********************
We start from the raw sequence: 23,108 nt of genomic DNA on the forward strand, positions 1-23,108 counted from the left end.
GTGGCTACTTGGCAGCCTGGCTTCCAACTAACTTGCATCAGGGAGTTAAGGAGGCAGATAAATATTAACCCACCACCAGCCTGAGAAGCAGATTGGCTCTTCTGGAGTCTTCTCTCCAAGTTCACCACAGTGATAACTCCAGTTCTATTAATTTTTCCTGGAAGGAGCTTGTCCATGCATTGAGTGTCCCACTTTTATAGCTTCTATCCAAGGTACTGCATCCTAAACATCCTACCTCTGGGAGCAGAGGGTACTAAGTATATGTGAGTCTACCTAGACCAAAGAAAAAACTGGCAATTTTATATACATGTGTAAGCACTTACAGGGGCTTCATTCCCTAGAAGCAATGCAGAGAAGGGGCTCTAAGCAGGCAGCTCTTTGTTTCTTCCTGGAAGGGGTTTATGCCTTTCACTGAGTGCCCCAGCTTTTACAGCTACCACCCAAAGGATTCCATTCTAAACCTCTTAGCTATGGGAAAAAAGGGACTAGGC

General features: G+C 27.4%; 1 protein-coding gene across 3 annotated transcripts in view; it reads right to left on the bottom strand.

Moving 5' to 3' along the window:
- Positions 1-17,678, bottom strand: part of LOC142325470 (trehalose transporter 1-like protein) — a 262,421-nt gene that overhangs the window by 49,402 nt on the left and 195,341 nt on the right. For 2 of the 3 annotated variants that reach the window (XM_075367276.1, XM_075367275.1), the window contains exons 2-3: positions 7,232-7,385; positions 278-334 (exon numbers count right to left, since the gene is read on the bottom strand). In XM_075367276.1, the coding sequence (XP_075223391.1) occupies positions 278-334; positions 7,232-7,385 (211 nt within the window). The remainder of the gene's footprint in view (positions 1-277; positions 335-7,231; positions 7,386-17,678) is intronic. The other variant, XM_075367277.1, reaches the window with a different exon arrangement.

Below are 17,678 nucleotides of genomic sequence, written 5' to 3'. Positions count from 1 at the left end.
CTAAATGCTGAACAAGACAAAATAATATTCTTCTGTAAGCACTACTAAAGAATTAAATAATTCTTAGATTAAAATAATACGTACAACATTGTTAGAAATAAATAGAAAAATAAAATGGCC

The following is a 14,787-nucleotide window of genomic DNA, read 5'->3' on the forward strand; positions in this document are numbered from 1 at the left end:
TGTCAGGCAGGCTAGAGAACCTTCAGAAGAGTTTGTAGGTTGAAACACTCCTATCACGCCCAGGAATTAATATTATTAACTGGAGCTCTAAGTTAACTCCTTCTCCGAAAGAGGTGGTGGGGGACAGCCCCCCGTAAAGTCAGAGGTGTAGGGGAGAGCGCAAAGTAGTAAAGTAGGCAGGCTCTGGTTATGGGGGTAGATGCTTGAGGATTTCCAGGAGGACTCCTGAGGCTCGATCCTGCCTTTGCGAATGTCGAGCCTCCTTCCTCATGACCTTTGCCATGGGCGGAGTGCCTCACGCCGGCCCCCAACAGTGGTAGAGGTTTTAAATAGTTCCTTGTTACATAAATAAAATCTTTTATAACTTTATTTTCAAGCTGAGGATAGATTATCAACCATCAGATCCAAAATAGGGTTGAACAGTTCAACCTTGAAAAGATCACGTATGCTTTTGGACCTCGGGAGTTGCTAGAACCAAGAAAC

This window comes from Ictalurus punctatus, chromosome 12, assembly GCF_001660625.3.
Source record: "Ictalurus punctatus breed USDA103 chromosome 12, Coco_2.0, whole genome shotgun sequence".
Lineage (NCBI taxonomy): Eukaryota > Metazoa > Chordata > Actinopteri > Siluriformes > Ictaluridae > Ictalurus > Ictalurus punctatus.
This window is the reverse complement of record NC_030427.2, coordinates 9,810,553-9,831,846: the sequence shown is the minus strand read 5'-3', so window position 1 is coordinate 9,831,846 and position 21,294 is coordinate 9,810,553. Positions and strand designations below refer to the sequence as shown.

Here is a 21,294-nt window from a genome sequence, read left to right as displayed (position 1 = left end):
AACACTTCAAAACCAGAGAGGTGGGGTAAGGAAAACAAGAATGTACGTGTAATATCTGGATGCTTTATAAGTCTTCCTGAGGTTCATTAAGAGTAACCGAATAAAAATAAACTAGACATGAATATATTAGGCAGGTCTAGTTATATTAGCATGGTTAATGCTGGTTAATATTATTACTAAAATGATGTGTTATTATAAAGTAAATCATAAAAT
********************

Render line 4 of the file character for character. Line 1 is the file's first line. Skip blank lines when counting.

Moving 5' to 3' along the window: